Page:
I still don't get the point of keeping the CPU 90% idle when only one process is running. –  celtschk Aug 24 at 10:07
    
No, this will not be only one process running, as I said earlier; the machine has a lot of users, probably more than 20 users and I can't keep monitoring them manually. What I basically do is ps aux and then monitor the CPU used by every process, if I notice a process using more than 10.0, I kill it using kill $pid or kill -9 $pid but I would like an automated way to do this, or to limit future processes to use not more than 10.0 CPU only. Do you think this is possible? –  Giovanni Mounir Aug 24 at 10:09
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If there are currently less than 10 processes running concurrently (and by running I mean really running, not just waiting for user input or disk I/O), then it is virtually guaranteed that one of them will have more than 10% of CPU. Otherwise the CPU would be virtually idling. And if you just kill any process that goes above 10%, I'm sure you'll have many users who will want to kill you. Or at least, will try to get you replaced by someone who has a clue about what those numbers mean, because you don't seem to. –  celtschk Aug 24 at 10:19
    
Thanks for editing the post and taking time to answer my question; but unfortunately that doesn't suit my needs. In fact I do know what the numbers mean, and this is actually a public system provided for educational purposes, and the system specifications are high enough to make regular processes use less than 1% of the CPU usage, so using 10% is a huge number. Anyways I think I will just use bash to do this, meanwhile upvoting both of the answers. Thanks for your efforts! –  Giovanni Mounir Aug 24 at 10:24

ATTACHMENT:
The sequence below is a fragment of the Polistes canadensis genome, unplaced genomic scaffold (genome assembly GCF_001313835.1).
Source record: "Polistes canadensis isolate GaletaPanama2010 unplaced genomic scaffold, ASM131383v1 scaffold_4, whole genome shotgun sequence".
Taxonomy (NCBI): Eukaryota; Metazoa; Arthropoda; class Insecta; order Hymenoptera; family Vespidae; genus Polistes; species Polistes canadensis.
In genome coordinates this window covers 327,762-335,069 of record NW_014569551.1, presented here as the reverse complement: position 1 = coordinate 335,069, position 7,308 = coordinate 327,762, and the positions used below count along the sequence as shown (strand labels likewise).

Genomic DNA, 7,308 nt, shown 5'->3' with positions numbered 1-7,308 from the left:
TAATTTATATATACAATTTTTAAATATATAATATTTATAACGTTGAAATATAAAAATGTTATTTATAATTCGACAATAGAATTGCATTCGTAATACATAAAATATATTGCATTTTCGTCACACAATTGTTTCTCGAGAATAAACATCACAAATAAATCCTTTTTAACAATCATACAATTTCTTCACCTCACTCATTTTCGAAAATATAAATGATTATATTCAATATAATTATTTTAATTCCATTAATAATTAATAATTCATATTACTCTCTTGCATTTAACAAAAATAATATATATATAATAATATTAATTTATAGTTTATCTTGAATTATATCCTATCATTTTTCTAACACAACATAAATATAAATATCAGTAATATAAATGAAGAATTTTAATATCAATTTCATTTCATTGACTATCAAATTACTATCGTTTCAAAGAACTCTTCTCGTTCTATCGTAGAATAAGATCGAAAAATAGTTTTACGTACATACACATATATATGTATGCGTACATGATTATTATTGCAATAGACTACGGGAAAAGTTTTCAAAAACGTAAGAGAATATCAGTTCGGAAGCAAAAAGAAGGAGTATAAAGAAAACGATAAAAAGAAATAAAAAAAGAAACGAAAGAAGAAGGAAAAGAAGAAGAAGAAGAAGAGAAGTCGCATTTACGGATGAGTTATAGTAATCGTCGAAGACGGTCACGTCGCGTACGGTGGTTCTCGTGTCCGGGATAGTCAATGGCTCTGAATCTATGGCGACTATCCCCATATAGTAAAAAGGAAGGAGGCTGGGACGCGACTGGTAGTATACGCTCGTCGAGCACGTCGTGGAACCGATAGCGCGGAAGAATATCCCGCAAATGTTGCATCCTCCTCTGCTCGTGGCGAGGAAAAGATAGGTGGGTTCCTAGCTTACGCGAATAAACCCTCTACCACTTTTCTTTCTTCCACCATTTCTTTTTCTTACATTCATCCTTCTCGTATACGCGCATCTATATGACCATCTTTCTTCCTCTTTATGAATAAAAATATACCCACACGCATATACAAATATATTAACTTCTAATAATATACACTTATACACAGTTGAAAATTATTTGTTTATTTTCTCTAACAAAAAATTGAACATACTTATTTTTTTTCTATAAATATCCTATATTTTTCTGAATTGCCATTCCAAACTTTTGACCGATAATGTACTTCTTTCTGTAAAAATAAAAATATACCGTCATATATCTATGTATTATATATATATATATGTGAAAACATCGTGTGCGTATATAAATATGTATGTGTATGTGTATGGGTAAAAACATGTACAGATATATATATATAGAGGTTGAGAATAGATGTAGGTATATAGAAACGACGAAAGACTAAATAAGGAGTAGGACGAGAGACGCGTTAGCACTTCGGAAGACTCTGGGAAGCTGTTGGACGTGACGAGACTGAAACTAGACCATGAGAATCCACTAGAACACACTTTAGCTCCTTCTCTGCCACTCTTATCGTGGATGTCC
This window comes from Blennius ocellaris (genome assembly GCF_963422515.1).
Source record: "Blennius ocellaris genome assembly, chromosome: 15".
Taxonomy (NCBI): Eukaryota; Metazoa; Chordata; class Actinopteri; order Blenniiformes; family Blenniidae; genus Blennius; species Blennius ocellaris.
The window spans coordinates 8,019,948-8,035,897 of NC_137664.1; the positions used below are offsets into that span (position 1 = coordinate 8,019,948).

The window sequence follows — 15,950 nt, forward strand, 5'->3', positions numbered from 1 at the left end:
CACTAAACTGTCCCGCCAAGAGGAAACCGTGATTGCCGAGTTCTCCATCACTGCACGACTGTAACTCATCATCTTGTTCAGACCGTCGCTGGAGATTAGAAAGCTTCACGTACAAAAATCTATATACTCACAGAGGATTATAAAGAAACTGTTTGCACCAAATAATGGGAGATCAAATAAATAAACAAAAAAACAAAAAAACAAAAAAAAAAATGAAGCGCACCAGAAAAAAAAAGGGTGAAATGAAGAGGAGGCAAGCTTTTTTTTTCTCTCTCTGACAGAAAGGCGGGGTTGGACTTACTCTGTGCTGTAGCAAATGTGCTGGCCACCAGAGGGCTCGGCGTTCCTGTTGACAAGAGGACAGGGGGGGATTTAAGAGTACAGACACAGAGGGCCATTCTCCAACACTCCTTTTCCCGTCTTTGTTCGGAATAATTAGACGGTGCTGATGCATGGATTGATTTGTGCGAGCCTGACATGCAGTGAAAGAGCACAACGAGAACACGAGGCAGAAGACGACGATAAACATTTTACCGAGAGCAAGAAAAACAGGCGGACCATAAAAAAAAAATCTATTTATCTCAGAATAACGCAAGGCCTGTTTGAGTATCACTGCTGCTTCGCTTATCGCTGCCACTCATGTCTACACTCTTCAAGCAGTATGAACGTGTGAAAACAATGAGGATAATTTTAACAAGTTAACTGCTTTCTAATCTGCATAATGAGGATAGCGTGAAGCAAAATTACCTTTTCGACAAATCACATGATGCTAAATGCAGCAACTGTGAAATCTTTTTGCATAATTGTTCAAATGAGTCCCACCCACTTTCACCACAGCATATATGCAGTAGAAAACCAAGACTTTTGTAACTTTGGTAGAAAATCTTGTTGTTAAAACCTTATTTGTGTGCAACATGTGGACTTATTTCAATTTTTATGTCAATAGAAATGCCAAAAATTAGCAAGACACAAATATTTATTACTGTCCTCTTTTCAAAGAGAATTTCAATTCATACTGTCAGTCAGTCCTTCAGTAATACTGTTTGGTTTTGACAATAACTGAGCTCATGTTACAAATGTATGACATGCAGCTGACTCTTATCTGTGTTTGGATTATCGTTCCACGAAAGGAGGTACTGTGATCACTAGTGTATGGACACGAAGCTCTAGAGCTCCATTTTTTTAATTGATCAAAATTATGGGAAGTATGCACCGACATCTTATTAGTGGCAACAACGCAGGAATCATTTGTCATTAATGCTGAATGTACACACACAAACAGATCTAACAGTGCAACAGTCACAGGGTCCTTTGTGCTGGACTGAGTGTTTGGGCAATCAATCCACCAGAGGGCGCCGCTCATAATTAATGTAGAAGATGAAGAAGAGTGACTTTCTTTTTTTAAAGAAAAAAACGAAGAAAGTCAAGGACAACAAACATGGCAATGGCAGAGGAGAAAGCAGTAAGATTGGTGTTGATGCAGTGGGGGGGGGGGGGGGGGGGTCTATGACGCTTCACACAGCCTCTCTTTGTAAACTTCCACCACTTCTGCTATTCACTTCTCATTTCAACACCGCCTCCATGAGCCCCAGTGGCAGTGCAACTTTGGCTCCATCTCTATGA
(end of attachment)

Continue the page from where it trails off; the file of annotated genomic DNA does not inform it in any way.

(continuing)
Since you are stating that cpulimit would not be practical in your case, then I suggest you look at nice, renice, and taskset, which may come close to what you want to achieve, although taskset allows to set a processes’s CPU affinity, so it might be not immediately helpful in your case.

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nice and renice? That's nice! I have looked at their manual pages, but I still don't think they can help with this as you still have to set a process ID. If you could however give me an example which involves these packages to apply the limit on all running processes/future processes that would be awesome! –  Giovanni Mounir Aug 24 at 9:54